“All Day and a Night” star Sanders played the teenage protagonist Chiron in the Oscar-winning 2016 African American drama “Moonlight” in the protagonist’s adolescent years, before Chiron became a drug-dealing gangster nicknamed Black. Just like “Moonlight,” the story in “All Day and a Night” also shows different stages of the protagonist’s life: as a child, a teenager and an adult. The protagonist in both movies also has an abusive, cocaine-addicted parent—in “Moonlight,” it’s the mother; in “All Day and a Night,” it’s the father.

But what made “Moonlight” different, besides the almost poetic way that the movie was made, was that the gangster protagonist turned out to be a sensitive, closeted gay man who’s had a longtime inner struggle about his sexuality. It’s also why “Moonlight” didn’t have the African American ghetto movie cliché of the protagonist being a deadbeat dad with an angry baby mama by the time he’s 22.

And the protagonist in “Moonlight” really had no positive, law-abiding role models in his home: His mother was an abusive crackhead, and the only male role model who was nice to him as a kid was one of the mother’s boyfriends, who was also her drug dealer. “All Day and a Night” is no “Moonlight,” although writer/director Cole obviously wants this cliché-ridden movie to be as widely acclaimed as “Moonlight.” That’s not going to happen.

“All Day and a Night” tells the story in bits and pieces and in flashbacks. As a child in middle school, Jahkor (played by Jalyn Emil Hall) does poorly in academics, and he’s bullied at school. When his father James Daniel Lincoln, also known as JD (played by Jeffrey Wright), finds out that Jahkor has been bullied, his response is to brutally beat Jahkor, tell him that he needs to toughen up, and order Jahkor to beat up the school bully the next time Jakhor sees the bully. Jahkor follows his father’s orders and gets suspended from school.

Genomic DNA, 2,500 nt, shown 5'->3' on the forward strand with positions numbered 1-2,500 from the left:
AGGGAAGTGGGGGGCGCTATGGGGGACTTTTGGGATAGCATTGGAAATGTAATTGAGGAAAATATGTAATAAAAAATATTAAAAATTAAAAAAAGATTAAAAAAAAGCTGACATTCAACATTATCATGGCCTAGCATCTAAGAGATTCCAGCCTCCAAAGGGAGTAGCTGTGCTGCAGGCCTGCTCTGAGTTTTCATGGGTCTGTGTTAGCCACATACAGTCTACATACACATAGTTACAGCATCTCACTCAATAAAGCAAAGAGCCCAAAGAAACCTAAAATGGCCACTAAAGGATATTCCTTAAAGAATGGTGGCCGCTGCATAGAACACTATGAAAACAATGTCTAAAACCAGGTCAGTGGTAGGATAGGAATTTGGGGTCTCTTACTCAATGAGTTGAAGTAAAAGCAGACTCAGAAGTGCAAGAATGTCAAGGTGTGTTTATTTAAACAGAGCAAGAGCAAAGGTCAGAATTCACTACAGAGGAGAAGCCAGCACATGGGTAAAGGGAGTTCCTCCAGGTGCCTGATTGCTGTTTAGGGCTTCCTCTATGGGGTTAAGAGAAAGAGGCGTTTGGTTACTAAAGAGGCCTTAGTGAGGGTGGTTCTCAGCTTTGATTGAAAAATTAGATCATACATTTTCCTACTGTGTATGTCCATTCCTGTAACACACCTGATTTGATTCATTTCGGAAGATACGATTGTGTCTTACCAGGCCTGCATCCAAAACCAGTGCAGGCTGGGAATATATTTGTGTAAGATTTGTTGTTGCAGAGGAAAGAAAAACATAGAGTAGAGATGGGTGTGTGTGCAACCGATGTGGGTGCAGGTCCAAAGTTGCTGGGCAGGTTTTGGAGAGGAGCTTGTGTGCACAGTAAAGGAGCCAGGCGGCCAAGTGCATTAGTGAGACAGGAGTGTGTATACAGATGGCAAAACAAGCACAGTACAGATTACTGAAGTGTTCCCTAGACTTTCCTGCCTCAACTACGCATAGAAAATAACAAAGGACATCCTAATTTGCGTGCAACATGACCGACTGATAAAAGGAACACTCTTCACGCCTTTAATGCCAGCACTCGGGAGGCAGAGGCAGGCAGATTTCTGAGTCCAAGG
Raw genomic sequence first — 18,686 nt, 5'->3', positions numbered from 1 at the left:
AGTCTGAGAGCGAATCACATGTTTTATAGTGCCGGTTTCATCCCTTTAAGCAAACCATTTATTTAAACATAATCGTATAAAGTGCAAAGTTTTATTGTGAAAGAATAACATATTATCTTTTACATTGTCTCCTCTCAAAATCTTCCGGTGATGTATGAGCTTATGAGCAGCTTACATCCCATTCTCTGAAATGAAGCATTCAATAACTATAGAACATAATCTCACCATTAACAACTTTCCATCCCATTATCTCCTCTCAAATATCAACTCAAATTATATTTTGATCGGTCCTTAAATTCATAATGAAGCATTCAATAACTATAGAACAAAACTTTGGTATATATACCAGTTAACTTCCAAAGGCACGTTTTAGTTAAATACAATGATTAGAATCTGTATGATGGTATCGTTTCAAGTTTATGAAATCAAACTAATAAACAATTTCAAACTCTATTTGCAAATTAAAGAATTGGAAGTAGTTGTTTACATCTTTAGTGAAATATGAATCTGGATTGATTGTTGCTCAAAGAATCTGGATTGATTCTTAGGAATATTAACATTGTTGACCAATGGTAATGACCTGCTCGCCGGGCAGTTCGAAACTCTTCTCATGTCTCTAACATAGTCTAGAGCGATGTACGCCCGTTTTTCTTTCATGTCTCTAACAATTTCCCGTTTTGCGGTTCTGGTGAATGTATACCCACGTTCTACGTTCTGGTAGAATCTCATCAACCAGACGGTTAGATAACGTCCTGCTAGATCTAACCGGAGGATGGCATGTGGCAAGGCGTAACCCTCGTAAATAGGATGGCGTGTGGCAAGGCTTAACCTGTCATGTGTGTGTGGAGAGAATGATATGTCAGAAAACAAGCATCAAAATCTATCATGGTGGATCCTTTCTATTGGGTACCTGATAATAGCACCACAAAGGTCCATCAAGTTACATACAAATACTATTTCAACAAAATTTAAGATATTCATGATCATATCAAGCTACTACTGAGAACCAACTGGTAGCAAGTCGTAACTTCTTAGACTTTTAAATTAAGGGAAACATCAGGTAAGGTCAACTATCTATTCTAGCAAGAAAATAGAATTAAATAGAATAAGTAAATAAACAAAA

In Jahkor’s household, Jahkor’s mother Delanda (played by Kelly Jenrette) just stands by passively and does nothing to stop the abuse, since she’s afraid of JD, who’s abusive and threatening to her too. The movie implies that Delanda is one of those women who thinks it’s better to have a man who’s abusive than to have no man at all, even if her child is being abused too. Delanda loves Jahkor and is kind to him, but she doesn’t have the inner strength to get help for the domestic violence, and to keep herself and her child out of harm’s way.

Jahkor’s maternal grandmother Tommetta (played by Regina Taylor), who does not live with the family, is the most positive role model in Jahkor’s life. She encourages Jahkor to follow his dreams and tells him that there are other ways to solve problems than through violence. JD openly scoffs and ridicules Tommetta, by telling her that she’s making Jahkor soft and that she’s too religious. Meanwhile, JD’s life goes on a downward spiral, as he becomes a coke-addicted, drug-dealing murderer, who ends up in the same prison as Jahkor. A scene in the movie also reveals that JD spent some time in a psychiatric institution, which is a part of JD’s background that is stated, but not shown, in the movie.

The movie makes a half-hearted attempt to show that Delanda and her mother tried the best they could to help Jahkor. In a meeting with Jahkor’s middle-school teacher Ms. Ferguson (played by Baily Hopkins), Delanda and her mother seem to be part of the problem, when they react in disbelief at Jahkor’s low grades. Tommetta says that Jahkor is smarter than the grades that he’s been getting, and they say that he just needs someone to believe in him.

There are a few things wrong with the way this movie handles the parent-teacher involvement in Jahkor’s life. First, the movie tries to make it look like the school system failed Jahkor in his education, when in actuality, the mother and the grandmother should bear some of the blame too. These parental figures have an attitude that someone at the school needs to believe in Jahkor, yet the movie doesn’t show how the mother and the grandmother should be those people who believe in Jahkor, instead of making it the government’s problem.